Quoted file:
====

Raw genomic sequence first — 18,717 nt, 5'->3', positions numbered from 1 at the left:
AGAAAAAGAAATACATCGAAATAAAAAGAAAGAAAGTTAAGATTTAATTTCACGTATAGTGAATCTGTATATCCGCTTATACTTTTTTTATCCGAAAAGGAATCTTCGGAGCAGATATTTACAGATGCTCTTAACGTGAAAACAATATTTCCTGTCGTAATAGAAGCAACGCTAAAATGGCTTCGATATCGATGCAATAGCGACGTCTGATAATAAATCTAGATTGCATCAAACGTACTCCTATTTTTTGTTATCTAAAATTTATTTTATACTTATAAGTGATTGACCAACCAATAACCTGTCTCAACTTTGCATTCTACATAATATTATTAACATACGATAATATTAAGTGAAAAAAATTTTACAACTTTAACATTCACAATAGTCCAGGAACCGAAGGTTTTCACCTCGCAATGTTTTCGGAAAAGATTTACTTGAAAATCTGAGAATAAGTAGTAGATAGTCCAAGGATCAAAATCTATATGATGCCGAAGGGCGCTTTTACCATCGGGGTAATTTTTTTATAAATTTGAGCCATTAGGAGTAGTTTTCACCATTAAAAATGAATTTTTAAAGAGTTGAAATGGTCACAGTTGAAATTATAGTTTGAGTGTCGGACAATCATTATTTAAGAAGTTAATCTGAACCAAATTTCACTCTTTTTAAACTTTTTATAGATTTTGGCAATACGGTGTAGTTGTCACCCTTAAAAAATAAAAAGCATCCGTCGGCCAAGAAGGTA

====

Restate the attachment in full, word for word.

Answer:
Raw genomic sequence first — 18,717 nt, 5'->3', positions numbered from 1 at the left:
AGAAAAAGAAATACATCGAAATAAAAAGAAAGAAAGTTAAGATTTAATTTCACGTATAGTGAATCTGTATATCCGCTTATACTTTTTTTATCCGAAAAGGAATCTTCGGAGCAGATATTTACAGATGCTCTTAACGTGAAAACAATATTTCCTGTCGTAATAGAAGCAACGCTAAAATGGCTTCGATATCGATGCAATAGCGACGTCTGATAATAAATCTAGATTGCATCAAACGTACTCCTATTTTTTGTTATCTAAAATTTATTTTATACTTATAAGTGATTGACCAACCAATAACCTGTCTCAACTTTGCATTCTACATAATATTATTAACATACGATAATATTAAGTGAAAAAAATTTTACAACTTTAACATTCACAATAGTCCAGGAACCGAAGGTTTTCACCTCGCAATGTTTTCGGAAAAGATTTACTTGAAAATCTGAGAATAAGTAGTAGATAGTCCAAGGATCAAAATCTATATGATGCCGAAGGGCGCTTTTACCATCGGGGTAATTTTTTTATAAATTTGAGCCATTAGGAGTAGTTTTCACCATTAAAAATGAATTTTTAAAGAGTTGAAATGGTCACAGTTGAAATTATAGTTTGAGTGTCGGACAATCATTATTTAAGAAGTTAATCTGAACCAAATTTCACTCTTTTTAAACTTTTTATAGATTTTGGCAATACGGTGTAGTTGTCACCCTTAAAAAATAAAAAGCATCCGTCGGCCAAGAAGGTA